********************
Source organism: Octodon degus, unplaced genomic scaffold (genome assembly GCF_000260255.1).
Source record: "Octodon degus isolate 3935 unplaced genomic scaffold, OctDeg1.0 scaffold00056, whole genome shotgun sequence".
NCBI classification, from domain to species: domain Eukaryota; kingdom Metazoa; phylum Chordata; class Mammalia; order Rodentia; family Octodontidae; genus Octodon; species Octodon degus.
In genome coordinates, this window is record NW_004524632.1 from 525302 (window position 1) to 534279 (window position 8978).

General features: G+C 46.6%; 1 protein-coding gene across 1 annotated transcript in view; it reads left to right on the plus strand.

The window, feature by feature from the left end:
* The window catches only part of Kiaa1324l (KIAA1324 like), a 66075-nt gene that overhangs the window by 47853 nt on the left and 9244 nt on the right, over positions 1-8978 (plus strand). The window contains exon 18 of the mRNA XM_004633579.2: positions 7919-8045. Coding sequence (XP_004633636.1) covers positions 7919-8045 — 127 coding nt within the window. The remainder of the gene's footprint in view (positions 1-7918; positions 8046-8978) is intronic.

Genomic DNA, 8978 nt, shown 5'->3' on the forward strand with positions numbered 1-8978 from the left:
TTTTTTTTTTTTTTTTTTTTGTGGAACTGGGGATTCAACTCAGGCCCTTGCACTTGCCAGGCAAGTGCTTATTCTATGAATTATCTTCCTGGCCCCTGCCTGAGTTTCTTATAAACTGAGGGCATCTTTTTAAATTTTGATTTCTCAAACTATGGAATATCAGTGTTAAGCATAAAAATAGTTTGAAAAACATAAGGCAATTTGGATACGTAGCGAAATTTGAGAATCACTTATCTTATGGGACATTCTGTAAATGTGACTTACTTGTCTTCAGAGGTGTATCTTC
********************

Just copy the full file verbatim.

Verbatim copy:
Source organism: Octodon degus, unplaced genomic scaffold (genome assembly GCF_000260255.1).
Source record: "Octodon degus isolate 3935 unplaced genomic scaffold, OctDeg1.0 scaffold00056, whole genome shotgun sequence".
NCBI classification, from domain to species: domain Eukaryota; kingdom Metazoa; phylum Chordata; class Mammalia; order Rodentia; family Octodontidae; genus Octodon; species Octodon degus.
In genome coordinates, this window is record NW_004524632.1 from 525302 (window position 1) to 534279 (window position 8978).

General features: G+C 46.6%; 1 protein-coding gene across 1 annotated transcript in view; it reads left to right on the plus strand.

The window, feature by feature from the left end:
* The window catches only part of Kiaa1324l (KIAA1324 like), a 66075-nt gene that overhangs the window by 47853 nt on the left and 9244 nt on the right, over positions 1-8978 (plus strand). The window contains exon 18 of the mRNA XM_004633579.2: positions 7919-8045. Coding sequence (XP_004633636.1) covers positions 7919-8045 — 127 coding nt within the window. The remainder of the gene's footprint in view (positions 1-7918; positions 8046-8978) is intronic.

Genomic DNA, 8978 nt, shown 5'->3' on the forward strand with positions numbered 1-8978 from the left:
TTTTTTTTTTTTTTTTTTTTGTGGAACTGGGGATTCAACTCAGGCCCTTGCACTTGCCAGGCAAGTGCTTATTCTATGAATTATCTTCCTGGCCCCTGCCTGAGTTTCTTATAAACTGAGGGCATCTTTTTAAATTTTGATTTCTCAAACTATGGAATATCAGTGTTAAGCATAAAAATAGTTTGAAAAACATAAGGCAATTTGGATACGTAGCGAAATTTGAGAATCACTTATCTTATGGGACATTCTGTAAATGTGACTTACTTGTCTTCAGAGGTGTATCTTC